The JavaScript side of the implementation, imagecube.js, is done using a version of three.js that is ported for Qt Canvas 3D: three.js.

In imagecube.js, we start by creating the camera and the scene that contains all the rest of the three.js objects.

camera = new THREE.PerspectiveCamera(50, canvas.width / canvas.height, 1, 2000);
camera.position.z = 400;
camera.position.y = 140;

scene = new THREE.Scene();

Then we start the asynchronous loading of the textures and create a material array for the sides of the cube (note that the cube needs 12 materials as each side consists of two triangles).

// Load textures
var textureLoader = new THREE.TextureLoader();
var textureCase1 = textureLoader.load(canvas.image1);
var textureCase2 = textureLoader.load(canvas.image2);
var textureCase3 = textureLoader.load(canvas.image3);
var textureCase4 = textureLoader.load(canvas.image4);
var textureCase5 = textureLoader.load(canvas.image5);
var textureCase6 = textureLoader.load(canvas.image6);

// Materials
var materials = [];
materials.push(new THREE.MeshLambertMaterial({ map: textureCase1 }));
materials.push(new THREE.MeshLambertMaterial({ map: textureCase1 }));

We then create the needed geometry as BoxGeometry binding the created materials to the faces of the cube. We then create a MeshFaceMaterial from the array of materials.

var geometry = new THREE.BoxGeometry(200, 200, 200);
for (var i = 0, len = geometry.faces.length; i < len; i ++) {
    geometry.faces[ i ].materialIndex = i;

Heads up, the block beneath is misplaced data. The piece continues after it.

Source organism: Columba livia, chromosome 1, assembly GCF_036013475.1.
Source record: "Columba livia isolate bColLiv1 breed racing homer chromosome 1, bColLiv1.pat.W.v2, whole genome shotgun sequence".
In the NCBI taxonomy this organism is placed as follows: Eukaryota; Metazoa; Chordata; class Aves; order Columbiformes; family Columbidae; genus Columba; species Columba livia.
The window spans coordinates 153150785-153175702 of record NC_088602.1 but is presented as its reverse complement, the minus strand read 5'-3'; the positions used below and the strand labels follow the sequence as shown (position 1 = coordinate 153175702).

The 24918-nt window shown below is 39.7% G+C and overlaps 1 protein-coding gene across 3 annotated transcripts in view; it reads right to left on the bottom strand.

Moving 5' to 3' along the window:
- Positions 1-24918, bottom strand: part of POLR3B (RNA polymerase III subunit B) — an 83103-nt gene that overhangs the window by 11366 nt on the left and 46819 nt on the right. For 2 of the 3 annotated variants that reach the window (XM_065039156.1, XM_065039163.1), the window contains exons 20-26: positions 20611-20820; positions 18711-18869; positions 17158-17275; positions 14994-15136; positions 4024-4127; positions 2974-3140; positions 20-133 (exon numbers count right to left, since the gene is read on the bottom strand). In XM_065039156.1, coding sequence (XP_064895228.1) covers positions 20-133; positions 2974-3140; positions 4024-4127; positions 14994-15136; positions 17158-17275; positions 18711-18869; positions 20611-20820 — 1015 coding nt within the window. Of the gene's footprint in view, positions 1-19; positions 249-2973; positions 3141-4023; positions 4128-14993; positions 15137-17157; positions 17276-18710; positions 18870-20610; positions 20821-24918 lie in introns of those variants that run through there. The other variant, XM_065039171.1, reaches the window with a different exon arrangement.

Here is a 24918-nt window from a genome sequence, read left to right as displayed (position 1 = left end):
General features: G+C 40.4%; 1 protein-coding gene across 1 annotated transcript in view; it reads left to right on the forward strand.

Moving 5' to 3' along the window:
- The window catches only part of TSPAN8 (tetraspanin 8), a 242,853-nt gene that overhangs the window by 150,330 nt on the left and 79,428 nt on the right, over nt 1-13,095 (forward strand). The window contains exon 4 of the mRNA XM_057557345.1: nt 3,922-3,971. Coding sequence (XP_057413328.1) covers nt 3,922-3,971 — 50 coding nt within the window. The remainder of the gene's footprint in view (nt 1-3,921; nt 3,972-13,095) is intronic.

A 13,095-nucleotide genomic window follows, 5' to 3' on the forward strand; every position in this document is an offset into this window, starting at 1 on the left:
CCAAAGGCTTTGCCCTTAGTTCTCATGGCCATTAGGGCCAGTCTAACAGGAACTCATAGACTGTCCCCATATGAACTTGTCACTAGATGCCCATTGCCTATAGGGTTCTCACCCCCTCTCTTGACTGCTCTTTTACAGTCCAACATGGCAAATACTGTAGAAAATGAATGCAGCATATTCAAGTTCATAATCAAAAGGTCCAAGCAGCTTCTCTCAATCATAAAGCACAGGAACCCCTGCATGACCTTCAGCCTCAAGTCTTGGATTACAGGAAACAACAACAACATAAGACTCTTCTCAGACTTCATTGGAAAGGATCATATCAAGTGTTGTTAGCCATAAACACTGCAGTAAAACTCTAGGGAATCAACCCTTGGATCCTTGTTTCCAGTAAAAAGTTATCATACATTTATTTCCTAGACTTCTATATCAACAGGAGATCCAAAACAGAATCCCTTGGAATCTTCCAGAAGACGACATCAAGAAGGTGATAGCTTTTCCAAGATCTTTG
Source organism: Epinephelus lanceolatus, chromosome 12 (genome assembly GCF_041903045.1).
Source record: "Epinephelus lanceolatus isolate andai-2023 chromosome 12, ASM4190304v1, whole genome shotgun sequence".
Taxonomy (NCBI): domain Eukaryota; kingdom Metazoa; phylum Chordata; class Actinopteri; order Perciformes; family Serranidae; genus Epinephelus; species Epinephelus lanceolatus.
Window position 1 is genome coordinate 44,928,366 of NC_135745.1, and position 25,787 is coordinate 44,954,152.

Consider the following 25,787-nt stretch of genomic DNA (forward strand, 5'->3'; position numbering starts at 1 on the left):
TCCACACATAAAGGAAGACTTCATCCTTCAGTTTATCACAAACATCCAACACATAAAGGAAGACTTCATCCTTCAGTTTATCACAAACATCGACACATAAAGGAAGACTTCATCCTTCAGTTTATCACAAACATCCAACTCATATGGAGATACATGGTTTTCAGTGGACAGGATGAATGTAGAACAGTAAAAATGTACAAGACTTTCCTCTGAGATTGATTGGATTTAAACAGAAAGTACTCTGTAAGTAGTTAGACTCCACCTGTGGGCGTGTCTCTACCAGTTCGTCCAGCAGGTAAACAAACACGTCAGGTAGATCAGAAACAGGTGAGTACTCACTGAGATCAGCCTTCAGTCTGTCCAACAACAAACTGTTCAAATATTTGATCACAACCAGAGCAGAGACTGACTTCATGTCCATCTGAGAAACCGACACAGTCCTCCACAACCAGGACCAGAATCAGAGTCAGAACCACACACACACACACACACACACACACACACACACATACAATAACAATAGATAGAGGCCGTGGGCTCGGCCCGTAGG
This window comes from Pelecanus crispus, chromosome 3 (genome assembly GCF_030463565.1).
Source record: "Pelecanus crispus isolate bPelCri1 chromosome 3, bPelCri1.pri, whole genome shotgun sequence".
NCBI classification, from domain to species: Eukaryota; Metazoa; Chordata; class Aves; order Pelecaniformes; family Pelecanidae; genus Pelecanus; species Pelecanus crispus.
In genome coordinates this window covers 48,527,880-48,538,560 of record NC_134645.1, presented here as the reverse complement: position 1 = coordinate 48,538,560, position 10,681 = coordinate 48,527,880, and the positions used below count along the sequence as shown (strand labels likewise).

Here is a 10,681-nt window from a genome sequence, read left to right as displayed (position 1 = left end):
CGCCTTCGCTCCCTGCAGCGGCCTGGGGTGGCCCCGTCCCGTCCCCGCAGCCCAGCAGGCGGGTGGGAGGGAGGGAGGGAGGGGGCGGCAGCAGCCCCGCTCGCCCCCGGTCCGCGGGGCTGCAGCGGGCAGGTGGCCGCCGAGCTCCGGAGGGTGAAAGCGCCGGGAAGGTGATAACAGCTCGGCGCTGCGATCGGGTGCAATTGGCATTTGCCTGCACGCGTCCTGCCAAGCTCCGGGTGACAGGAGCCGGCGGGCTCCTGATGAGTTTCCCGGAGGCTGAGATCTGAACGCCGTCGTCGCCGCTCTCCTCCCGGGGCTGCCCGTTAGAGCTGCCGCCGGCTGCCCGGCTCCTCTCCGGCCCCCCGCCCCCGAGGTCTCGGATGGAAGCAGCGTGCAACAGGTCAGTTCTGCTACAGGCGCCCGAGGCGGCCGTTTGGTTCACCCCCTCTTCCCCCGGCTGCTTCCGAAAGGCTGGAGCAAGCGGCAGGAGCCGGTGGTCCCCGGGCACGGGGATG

geometry.materials = materials;
var faceMaterial = new THREE.MeshFaceMaterial(materials);

Finally we create the cube mesh from the geometry and material, position it, and add it to the 3D scene.

cube = new THREE.Mesh(geometry, faceMaterial);

Next we create and add some lights to the scene. AmbientLight defines the surrounding light amount and the directional light is positioned so that it highlights the face of the cube that is currently selected.

scene.add(new THREE.AmbientLight(0x444444));

var directionalLight = new THREE.DirectionalLight(0xffffff, 1.0);

directionalLight.position.y = 130;
directionalLight.position.z = 700;
directionalLight.position.x = Math.tan(canvas.angleOffset) * directionalLight.position.z;

Final step in the initialization phase is to create the Canvas3D renderer and set the initial size and clear color (color of the background) to the renderer.

renderer = new THREE.Canvas3DRenderer(
            { canvas: canvas, antialias: true, devicePixelRatio: canvas.devicePixelRatio });
renderer.setSize(canvas.width, canvas.height);

When we need to render the scene in response to the paintGL signal from Canvas3D, we just copy the current rotation values from the QML side to the cube mesh in the paintGL() method.

function paintGL(canvas) {
    cube.rotation.x = canvas.xRotation * Math.PI / 180;
    cube.rotation.y = canvas.yRotation * Math.PI / 180;
    cube.rotation.z = canvas.zRotation * Math.PI / 180;
    renderer.render(scene, camera);

For more information on how to use three.js the documentation is available here: three.js/docs